Science Seminars

11/10/2011 – Mars Chloride-Bearing Materials – Signatures of Aqueous Environments

Speaker: Mikki Osterloo
Date: Thursday, Nov 10, 2011
Time: 4:00 PM
Location: Duane Physics Bldg Room D-142

Seminar Abstract:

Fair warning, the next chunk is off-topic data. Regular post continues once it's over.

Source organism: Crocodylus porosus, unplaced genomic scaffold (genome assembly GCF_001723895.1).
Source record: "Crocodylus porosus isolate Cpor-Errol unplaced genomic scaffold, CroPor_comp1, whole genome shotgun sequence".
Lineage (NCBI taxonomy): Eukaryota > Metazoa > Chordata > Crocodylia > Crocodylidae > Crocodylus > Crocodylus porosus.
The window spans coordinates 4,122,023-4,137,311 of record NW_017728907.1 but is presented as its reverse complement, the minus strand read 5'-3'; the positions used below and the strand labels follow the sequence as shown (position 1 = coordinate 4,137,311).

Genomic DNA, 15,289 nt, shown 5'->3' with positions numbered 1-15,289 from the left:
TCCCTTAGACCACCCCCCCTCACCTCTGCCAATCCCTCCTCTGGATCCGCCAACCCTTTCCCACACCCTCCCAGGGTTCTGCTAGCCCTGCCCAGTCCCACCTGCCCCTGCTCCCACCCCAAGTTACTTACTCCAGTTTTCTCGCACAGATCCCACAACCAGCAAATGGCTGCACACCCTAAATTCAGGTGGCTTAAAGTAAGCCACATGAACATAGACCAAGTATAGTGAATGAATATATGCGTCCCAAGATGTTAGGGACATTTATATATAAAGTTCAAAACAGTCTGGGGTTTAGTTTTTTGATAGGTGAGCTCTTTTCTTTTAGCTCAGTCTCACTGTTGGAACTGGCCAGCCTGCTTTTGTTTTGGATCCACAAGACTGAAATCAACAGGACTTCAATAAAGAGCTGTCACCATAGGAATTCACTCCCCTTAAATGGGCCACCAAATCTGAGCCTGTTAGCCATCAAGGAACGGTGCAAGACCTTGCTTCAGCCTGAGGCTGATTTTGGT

The Thermal Emission Imaging System (THEMIS) on the 2001 Mars Odyssey Spacecraft has provided thermal infrared (IR) spectra of materials dispersed throughout the low albedo Noachian and Hesperian-aged southern highlands plains units that show a featureless slope towards longer wavelengths. Compact Reconnaissance Imaging Spectrometer for Mars (CRISM) visible/near infrared spectral observations for the sites indicate that they are composed of a relatively high albedo anhydrous material, which lacks distinct spectral absorptions. Supported by additional observations such as elevated thermal inertia, location in topographic lows, and distinctive morphology (e.g., light-toned and polygonally fractured), there is compelling evidence for a mineralogical component of chloride salt within the materials. Results of our global survey of THEMIS IR daytime data indicate there are hundreds of local exposures spread throughout the southern highlands plains units. Although these chloride materials may only be representative of relatively short-lived bodies of water, such as the salt pans of Death Valley, the fact that the hydrologic and climatic conditions permitted their formation is important and indicates that many locations throughout the southern highlands must have been substantially warmer and wetter in the past. I will discuss the results of our survey investigating the geologic context of the materials, highlighting the materials’ geologic diversity and prevalence across the southern highlands. Additionally, I will discuss our ongoing efforts to investigate and characterize the proposed chloride-bearing materials and their potential formation mechanisms, including crater age-dating of the materials, detailed stratigraphic investigations, and structural analyses of the polygonal fractures identified within many of the sites. Understanding these materials has implications for the hydrological history of the planet and can provide clues to the evolution of regional and global climate.